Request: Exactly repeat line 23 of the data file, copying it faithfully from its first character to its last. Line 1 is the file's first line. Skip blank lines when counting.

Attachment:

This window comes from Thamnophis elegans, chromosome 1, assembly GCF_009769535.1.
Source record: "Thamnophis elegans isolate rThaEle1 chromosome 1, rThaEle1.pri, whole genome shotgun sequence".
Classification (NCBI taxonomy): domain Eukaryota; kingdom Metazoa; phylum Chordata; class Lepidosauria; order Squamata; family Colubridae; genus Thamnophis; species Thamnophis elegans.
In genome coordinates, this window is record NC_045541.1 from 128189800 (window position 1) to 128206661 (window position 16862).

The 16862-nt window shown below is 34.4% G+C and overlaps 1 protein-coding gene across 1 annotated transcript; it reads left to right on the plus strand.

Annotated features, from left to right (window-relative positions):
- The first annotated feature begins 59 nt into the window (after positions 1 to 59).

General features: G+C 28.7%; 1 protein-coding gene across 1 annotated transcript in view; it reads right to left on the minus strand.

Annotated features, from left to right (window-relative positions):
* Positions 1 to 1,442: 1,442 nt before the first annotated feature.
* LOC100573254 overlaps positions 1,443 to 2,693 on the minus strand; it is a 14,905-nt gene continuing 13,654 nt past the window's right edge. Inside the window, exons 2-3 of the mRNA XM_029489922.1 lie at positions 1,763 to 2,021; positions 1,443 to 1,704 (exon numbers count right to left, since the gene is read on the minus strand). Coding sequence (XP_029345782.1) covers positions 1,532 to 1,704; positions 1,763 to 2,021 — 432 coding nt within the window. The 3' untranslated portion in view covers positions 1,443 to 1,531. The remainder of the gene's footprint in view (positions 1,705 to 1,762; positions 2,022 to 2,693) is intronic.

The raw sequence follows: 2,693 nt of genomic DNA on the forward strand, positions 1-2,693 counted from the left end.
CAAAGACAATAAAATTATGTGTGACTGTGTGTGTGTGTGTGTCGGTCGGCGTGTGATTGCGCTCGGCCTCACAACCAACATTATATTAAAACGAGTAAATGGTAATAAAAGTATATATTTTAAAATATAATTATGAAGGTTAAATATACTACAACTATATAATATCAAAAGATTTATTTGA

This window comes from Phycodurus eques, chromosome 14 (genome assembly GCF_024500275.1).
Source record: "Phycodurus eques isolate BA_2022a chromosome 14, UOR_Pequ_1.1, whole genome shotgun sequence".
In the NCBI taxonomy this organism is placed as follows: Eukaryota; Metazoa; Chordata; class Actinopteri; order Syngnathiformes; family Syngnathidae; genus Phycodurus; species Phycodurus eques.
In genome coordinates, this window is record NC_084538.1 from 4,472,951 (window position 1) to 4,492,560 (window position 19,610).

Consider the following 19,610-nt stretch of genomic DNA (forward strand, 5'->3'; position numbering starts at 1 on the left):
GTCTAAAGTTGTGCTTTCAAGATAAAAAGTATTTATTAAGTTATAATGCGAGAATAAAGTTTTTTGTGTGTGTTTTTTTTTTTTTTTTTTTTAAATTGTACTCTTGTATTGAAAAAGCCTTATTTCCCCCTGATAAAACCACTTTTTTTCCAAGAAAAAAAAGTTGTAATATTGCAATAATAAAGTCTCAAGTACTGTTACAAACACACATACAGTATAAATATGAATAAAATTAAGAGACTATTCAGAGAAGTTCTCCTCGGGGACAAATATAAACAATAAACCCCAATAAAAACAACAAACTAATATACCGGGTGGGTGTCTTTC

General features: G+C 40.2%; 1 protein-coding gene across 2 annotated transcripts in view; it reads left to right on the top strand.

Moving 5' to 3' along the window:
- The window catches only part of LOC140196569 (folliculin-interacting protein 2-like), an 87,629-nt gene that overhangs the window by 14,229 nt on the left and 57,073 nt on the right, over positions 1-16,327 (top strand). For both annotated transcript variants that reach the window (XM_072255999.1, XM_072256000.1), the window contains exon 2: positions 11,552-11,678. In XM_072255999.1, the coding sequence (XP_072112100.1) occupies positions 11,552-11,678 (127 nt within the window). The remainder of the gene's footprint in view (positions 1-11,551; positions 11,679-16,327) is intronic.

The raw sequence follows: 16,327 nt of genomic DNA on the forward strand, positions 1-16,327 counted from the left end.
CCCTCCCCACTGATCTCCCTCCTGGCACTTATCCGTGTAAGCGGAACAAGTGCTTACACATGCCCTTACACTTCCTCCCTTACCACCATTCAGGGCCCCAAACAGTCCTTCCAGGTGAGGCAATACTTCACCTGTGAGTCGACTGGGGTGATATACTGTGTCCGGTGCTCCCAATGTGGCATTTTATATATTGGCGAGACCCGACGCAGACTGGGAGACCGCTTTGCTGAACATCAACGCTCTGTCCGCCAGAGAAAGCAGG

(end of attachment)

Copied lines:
The raw sequence follows: 16,327 nt of genomic DNA on the forward strand, positions 1-16,327 counted from the left end.